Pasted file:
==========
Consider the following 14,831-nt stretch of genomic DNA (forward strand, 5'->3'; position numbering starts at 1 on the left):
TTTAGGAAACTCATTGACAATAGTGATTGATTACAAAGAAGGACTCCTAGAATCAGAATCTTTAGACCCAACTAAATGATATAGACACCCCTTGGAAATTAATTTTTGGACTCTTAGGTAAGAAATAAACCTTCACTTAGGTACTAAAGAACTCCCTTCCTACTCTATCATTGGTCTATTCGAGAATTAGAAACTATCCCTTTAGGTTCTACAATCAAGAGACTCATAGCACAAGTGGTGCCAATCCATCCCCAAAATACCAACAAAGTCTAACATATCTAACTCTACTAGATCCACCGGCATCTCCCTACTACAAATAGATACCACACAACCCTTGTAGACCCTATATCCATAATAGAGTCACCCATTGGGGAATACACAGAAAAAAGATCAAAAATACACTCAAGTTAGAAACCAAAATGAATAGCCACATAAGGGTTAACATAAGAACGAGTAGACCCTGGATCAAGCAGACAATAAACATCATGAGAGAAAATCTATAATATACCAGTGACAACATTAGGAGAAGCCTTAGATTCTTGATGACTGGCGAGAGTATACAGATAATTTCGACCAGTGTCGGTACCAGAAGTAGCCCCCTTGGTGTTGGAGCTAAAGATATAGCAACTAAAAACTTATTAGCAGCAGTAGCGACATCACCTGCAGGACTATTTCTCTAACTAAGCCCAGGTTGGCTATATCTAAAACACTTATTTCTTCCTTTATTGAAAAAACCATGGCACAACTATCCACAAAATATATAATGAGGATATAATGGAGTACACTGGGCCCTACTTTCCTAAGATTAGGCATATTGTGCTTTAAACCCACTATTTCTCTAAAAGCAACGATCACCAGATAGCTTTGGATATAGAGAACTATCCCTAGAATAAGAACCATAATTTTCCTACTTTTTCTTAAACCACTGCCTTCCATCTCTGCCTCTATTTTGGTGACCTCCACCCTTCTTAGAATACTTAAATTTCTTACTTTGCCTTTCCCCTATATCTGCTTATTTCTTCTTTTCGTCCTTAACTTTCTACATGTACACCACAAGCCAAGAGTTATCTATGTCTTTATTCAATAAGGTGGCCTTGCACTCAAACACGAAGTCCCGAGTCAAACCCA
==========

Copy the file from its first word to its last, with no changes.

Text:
Consider the following 14,831-nt stretch of genomic DNA (forward strand, 5'->3'; position numbering starts at 1 on the left):
TTTAGGAAACTCATTGACAATAGTGATTGATTACAAAGAAGGACTCCTAGAATCAGAATCTTTAGACCCAACTAAATGATATAGACACCCCTTGGAAATTAATTTTTGGACTCTTAGGTAAGAAATAAACCTTCACTTAGGTACTAAAGAACTCCCTTCCTACTCTATCATTGGTCTATTCGAGAATTAGAAACTATCCCTTTAGGTTCTACAATCAAGAGACTCATAGCACAAGTGGTGCCAATCCATCCCCAAAATACCAACAAAGTCTAACATATCTAACTCTACTAGATCCACCGGCATCTCCCTACTACAAATAGATACCACACAACCCTTGTAGACCCTATATCCATAATAGAGTCACCCATTGGGGAATACACAGAAAAAAGATCAAAAATACACTCAAGTTAGAAACCAAAATGAATAGCCACATAAGGGTTAACATAAGAACGAGTAGACCCTGGATCAAGCAGACAATAAACATCATGAGAGAAAATCTATAATATACCAGTGACAACATTAGGAGAAGCCTTAGATTCTTGATGACTGGCGAGAGTATACAGATAATTTCGACCAGTGTCGGTACCAGAAGTAGCCCCCTTGGTGTTGGAGCTAAAGATATAGCAACTAAAAACTTATTAGCAGCAGTAGCGACATCACCTGCAGGACTATTTCTCTAACTAAGCCCAGGTTGGCTATATCTAAAACACTTATTTCTTCCTTTATTGAAAAAACCATGGCACAACTATCCACAAAATATATAATGAGGATATAATGGAGTACACTGGGCCCTACTTTCCTAAGATTAGGCATATTGTGCTTTAAACCCACTATTTCTCTAAAAGCAACGATCACCAGATAGCTTTGGATATAGAGAACTATCCCTAGAATAAGAACCATAATTTTCCTACTTTTTCTTAAACCACTGCCTTCCATCTCTGCCTCTATTTTGGTGACCTCCACCCTTCTTAGAATACTTAAATTTCTTACTTTGCCTTTCCCCTATATCTGCTTATTTCTTCTTTTCGTCCTTAACTTTCTACATGTACACCACAAGCCAAGAGTTATCTATGTCTTTATTCAATAAGGTGGCCTTGCACTCAAACACGAAGTCCCGAGTCAAACCCA